Surgical aortic valve replacement is extremely low-risk for most patients. However, a significant number of patients are at high-risk for surgical valve replacement or are ineligible for surgery because of comorbidities. The less invasive TAVR procedure allows a new valve to be inserted within the native, diseased aortic valve, and can be performed utilizing multiple approaches (e.g., transfemoral, transapical, or transaortic).¹
Penn State Hershey Heart and Vascular Institute is unusual in its balanced case mix, according to chief of cardiac surgery, Walter E. Pae, Jr., M.D., “Our practice is fairly evenly divided among congenital pediatric heart defects, adult coronary disorders, and adult cardiac valve abnormalities. We perform up to 100 aortic valve replacements per year.” Interventional cardiologist Mark Kozak, M.D., concurs, noting that coronary disease is the focus of many institutions, due to its far greater frequency.
At Penn State Hershey Medical Center, surgeons use the Edwards SAPIEN XT TAVR device, which has been implanted in close to 70,000 patients worldwide and is preferred, due to its versatility and low incidence of conduction disturbances. The safety and effectiveness of TAVR was studied in the PARTNER (Placement of AoRtic TraNscathetER Valves) II Trial in the United States, which included more than 3,300 patients in two cohorts. Cohort A compared TAVR to surgical AVR in intermediate and high-risk patients; Cohort B compared the first generation SAPIEN transcatheter heart valve with the second generation SAPIEN XT transcatheter heart valve in inoperable patients. In the inoperable cohort, 77.6 percent of SAPIEN XT valve patients survived to one year.2 Eighty-eight percent of both operable and inoperable SAPIEN XT valve patients were in New York Heart Association (NYHA) category I or II at one year.2 In that study, vascular complications (such as severe annulus rupture) were seen in 12.5 percent of patients, while the risk of stroke was 4.6 percent.2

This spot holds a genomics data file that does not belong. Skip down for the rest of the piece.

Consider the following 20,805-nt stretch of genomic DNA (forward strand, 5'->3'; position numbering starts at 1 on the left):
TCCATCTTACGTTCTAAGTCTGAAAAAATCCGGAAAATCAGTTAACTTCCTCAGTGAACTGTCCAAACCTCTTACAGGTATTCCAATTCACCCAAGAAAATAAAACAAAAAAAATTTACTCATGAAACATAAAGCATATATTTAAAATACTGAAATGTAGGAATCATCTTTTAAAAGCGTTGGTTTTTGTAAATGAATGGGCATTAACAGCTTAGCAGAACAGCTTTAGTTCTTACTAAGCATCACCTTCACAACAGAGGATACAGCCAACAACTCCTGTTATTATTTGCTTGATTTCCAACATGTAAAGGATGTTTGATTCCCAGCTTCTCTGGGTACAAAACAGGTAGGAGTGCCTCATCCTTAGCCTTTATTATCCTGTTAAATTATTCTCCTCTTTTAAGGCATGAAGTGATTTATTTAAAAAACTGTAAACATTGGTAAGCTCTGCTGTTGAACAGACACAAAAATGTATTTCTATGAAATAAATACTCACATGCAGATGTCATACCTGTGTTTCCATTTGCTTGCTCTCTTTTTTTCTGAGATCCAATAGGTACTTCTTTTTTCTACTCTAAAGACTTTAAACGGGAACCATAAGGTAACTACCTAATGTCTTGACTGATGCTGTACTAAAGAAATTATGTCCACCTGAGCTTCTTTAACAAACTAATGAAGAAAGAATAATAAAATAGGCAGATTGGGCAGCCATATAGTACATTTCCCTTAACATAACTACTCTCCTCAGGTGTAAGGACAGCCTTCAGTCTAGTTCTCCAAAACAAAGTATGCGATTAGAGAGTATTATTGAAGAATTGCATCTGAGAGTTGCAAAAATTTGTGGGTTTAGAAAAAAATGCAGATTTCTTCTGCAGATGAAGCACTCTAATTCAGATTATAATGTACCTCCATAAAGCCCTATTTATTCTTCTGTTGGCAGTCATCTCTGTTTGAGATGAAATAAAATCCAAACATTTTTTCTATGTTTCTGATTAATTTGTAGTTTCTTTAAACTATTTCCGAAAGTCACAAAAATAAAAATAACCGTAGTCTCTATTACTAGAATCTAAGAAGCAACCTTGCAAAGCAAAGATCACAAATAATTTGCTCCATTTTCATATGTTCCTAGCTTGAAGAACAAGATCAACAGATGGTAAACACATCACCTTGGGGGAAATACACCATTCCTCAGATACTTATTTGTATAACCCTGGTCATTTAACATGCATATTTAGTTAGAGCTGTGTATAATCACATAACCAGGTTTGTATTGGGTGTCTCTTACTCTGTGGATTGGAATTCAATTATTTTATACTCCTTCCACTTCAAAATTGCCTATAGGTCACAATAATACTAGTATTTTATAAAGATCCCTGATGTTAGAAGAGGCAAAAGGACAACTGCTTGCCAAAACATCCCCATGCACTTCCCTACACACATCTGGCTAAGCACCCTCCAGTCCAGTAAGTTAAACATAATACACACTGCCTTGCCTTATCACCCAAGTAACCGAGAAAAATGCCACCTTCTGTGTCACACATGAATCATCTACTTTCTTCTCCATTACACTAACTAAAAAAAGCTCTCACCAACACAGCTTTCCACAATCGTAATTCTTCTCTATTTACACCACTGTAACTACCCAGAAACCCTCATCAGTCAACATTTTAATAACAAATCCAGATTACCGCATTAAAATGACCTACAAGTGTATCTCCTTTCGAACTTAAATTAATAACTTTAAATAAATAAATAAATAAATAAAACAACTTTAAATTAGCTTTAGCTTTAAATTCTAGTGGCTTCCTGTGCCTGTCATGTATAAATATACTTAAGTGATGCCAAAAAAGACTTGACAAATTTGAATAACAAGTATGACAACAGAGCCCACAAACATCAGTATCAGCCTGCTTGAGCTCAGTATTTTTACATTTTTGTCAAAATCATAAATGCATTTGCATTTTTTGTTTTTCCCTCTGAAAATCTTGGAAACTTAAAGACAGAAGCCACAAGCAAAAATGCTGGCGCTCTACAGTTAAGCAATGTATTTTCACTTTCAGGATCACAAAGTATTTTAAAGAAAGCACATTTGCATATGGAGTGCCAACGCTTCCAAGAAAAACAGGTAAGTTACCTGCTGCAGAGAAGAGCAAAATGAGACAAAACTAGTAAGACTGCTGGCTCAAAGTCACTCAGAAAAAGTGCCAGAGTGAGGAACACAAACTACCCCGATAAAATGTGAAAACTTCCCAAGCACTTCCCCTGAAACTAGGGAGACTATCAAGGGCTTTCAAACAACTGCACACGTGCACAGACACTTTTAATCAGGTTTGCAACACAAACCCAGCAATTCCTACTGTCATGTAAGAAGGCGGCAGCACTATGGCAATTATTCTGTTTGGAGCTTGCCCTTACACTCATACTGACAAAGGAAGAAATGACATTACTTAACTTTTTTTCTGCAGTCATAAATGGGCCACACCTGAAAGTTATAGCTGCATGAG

Patients are identified as potential TAVR candidates by echocardiogram showing severe aortic stenosis. Physicians perform a risk analysis with the Society of Thoracic Surgeons (STS) Risk Calculator to determine treatment, and in high-risk or inoperable patients, they begin evaluation for TAVR. At Penn State Hershey, cardiovascular surgeons and interventional cardiologists work closely with anesthesiologists to ensure that the largely elderly and frail TAVR patient population spends as little time as possible under anesthesia. Says Kozak, “We’ve been able to send between one-quarter and one-third of our patients home within forty-eight hours, a rate comparable to that achieved by facilities performing percutaneous aortic valve replacement, which requires no general anesthesia whatsoever.”
Both cardiologists and cardiac surgeons are part of the Heart and Vascular Institute, with skill sets of each discipline contributing to a successful TAVR result. This cooperation, as well as the presence of a specialty outpatient clinic just steps away from the main hospital, forms the core of the Heart and Vascular Institute’s multidisciplinary approach to TAVR. Pae adds that the superior infrastructure present at a teaching hospital – including intensive care and extracorporeal mechanical oxygenation (ECMO) – helps improve patient outcomes, as well.
Walter E. Pae, Jr., M.D.
William S. Pierce Professor
Chief, Cardiac Surgery
RESIDENCIES: Cardiothoracic surgery and general surgery, Penn State Milton S. Hershey Medical Center, Hershey, Pennsylvania
MEDICAL SCHOOL: Penn State College of Medicine, Hershey, Pennsylvania
Mark Kozak, M.D.
Associate Professor, Medicine and Radiology
FELLOWSHIP: Cardiology, University of Utah Hospital and Clinics, Salt Lake City, Utah
RESIDENCY: Internal medicine, Johns Hopkins University Hospital, Baltimore, Maryland
MEDICAL SCHOOL: Johns Hopkins University, School of Medicine, Baltimore, Maryland